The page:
As plant operations become more complex, proper alarm monitoring becomes very critical to manage the correct operation of the plant. Nowadays digital field devices are increasingly used due to their advanced diagnostic capabilities. With an increased volume of information created by the growing number of parameters from field devices, event and alarm functions issue more detailed information. Today a new standard, NE107, provides standardized alarm functions, allowing end users to take control of setting alarms based on their application needs to eliminate unnecessary alarm flooding. This article introduces the NE107 standard and provides insight into how a Frame Application (FieldMate) and NE107-compliant device DTMs enable access to the advanced diagnostics and delivery of alarm status information to the right people at the right time in one standardized interface.
NE 107 Field Diagnostics Function
NAMUR NE 107 is a standard for preventing alarm flooding and offering appropriate diagnosis information to the relevant people when necessary. It was developed as a specification for self-diagnosing field devices and yields reliable results, categorizes alarms into four standardized statuses (F: failure, C: function check, S: out of specification, and M: maintenance required). This enables users to configure diagnostics and provides detailed information for experts.
- NE 107 Field Diagnostics Function of Yokogawa DTM and Flow of Alarm Information
To enhance the setting and checking of field devices in accordance with NE 107, Yokogawa has incorporated the Field Diagnostics function in its device DTMs for FOUNDATION Fieldbus and PROFIBUS. This function conforms to the FOUNDATION Fieldbus Diagnostics Profile Specification (FF-912 FS1.0) and PROFIBUS Profile for Process Control Devices Version 3.02. This section outlines the NE 107-compliant alarm setting function for the FOUNDATION Fieldbus. Figure 1 shows the flow of alarm information through this function.
The flow starts at the Extended Field Diagnostic Alarm (the bottom of Figure 1). Alarms are defined by vendors for each device, and 32 alarms are grouped each into several blocks. Yokogawa specifies 256 alarms in eight blocks. Users can select or deselect these alarms at Escalation Enable, and the selected alarms are sent to the upper layer of Manufacturer-Specific Condition, which is called Aggregated Field Diagnostic Alarms in DTM.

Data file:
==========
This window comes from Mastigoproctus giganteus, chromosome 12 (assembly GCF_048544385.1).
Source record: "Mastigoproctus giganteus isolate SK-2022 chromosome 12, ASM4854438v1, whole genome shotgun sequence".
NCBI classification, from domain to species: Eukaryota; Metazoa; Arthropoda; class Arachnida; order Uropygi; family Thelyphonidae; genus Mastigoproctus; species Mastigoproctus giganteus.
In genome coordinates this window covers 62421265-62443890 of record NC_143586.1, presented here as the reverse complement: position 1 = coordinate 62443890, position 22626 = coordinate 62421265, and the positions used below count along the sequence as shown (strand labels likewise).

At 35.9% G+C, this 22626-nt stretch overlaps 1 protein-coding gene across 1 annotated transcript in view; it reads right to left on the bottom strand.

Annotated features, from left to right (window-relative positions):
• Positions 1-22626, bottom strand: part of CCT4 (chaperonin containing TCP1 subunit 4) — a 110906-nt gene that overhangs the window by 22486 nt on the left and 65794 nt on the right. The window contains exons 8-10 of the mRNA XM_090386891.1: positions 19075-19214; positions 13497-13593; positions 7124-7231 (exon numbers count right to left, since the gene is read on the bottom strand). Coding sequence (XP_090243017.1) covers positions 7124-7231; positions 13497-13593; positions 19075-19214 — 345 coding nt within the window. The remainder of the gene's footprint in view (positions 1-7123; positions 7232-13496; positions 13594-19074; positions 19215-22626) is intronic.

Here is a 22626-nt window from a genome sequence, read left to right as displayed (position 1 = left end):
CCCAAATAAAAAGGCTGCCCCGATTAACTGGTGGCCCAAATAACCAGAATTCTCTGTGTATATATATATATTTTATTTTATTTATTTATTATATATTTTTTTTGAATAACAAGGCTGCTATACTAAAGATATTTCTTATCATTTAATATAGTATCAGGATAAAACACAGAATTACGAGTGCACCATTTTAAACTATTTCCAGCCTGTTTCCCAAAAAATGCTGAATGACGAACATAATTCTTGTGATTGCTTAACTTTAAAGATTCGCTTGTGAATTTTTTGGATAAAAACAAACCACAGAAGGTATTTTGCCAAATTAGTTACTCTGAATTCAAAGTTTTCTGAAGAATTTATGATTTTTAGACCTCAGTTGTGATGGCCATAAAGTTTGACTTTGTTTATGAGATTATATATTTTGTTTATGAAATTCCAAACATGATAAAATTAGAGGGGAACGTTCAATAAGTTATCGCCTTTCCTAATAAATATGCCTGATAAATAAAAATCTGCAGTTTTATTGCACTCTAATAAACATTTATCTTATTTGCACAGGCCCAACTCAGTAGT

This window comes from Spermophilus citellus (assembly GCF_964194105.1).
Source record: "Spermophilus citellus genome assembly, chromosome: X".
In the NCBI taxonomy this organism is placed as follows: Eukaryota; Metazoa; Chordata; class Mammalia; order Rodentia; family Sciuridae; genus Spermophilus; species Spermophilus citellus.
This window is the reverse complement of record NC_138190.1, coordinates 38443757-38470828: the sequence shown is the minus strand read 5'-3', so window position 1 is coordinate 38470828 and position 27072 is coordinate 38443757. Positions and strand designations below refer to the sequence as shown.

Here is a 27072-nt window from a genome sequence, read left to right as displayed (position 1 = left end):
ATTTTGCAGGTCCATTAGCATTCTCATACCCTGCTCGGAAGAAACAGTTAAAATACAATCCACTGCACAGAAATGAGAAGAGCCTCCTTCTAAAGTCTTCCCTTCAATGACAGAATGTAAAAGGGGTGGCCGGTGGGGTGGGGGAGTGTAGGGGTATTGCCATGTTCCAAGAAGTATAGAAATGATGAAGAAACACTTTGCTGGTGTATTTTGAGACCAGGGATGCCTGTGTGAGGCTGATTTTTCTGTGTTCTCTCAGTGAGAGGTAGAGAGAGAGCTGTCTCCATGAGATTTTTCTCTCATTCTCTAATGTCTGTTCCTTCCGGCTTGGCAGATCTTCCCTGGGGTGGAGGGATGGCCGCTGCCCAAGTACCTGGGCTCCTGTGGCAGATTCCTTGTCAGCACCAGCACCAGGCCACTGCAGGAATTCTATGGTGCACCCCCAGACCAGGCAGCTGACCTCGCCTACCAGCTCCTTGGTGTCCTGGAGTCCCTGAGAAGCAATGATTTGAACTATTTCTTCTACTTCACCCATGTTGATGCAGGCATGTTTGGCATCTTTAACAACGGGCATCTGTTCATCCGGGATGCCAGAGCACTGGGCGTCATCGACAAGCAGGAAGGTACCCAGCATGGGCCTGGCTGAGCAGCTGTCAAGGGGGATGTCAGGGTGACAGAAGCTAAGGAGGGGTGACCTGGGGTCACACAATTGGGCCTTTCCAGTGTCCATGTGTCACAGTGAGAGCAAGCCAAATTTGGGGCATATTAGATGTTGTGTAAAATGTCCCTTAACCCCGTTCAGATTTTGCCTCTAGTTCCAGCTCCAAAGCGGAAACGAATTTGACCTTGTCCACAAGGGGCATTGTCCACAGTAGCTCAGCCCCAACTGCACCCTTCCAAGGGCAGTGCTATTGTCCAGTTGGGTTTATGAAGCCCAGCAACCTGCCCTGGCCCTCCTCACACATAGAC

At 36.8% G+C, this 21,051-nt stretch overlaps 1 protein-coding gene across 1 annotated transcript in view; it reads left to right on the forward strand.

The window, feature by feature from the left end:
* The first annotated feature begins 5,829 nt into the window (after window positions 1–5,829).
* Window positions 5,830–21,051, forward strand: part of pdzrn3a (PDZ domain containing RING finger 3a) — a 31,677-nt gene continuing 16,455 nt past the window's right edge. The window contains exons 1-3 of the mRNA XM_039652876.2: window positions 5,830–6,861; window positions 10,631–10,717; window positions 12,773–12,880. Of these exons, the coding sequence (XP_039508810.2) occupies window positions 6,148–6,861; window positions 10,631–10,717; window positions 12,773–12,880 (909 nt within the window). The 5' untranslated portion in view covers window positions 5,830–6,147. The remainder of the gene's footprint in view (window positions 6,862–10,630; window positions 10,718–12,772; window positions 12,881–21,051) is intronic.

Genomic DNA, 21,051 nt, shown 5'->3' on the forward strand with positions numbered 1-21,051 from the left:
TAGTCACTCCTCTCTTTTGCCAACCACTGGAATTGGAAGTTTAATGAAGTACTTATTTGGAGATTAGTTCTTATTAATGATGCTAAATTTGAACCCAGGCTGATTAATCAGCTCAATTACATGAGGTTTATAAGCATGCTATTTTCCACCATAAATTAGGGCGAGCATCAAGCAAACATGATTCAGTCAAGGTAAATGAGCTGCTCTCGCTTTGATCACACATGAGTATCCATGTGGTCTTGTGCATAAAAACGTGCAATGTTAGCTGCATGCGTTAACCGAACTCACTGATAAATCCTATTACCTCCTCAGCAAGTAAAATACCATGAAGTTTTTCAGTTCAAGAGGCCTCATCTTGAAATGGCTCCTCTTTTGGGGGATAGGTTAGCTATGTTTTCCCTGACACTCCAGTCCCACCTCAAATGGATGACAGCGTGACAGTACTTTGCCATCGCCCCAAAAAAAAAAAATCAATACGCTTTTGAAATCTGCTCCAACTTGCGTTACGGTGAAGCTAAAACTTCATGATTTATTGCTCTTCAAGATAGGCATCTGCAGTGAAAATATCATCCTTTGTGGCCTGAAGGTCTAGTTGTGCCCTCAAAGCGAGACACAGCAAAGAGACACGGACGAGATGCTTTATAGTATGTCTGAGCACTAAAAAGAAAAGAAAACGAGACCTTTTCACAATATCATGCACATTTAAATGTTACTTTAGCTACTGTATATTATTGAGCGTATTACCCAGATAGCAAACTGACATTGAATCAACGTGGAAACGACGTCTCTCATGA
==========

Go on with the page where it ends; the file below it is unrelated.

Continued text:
The selected alarms are aggregated in 32 alarms (see Figure 2). These alarms are common to transmitters, flow meters, operational devices, displays and analyzers, and they are arranged in order of priority. For each status signal, device-specific alarm bits are set.
- Recommended Action
To help users respond quickly and appropriately to alarms, Yokogawa provides the status window in the device DTM based on the priority of 32 aggregated field diagnostic alarms (Figure 4). The recommended action is displayed to prompt users to deal with the alarms. In addition, the status (F, C, S, or M) of each aggregated field diagnostic alarm is displayed in the tree view. By unfolding each alarm, users can check detailed alarm information (status of respective extended field diagnostic alarms).
As digital field devices become more diverse and offer greater functionality, it’s important for vendors to incorporate newer standards within their smart instrumentation and advanced control systems. When coupling NE107 field diagnostics functions and the delivery method enabled with FDT Technology, both of which are incorporated in Yokogawa’s FieldMate R2.06, users have created peace of mind, ensuring their assets and available intelligent information are being used to their full potential for improved operations and maintenance.
* FieldMate and EJX are registered trademarks of Yokogawa Electric Corporation.
*FOUNDATION Fieldbus, HART, and PROFIBUS are registered trademarks of the Fieldbus Foundation, HART Communication Foundation, and PROFIBUS User Organization, respectively.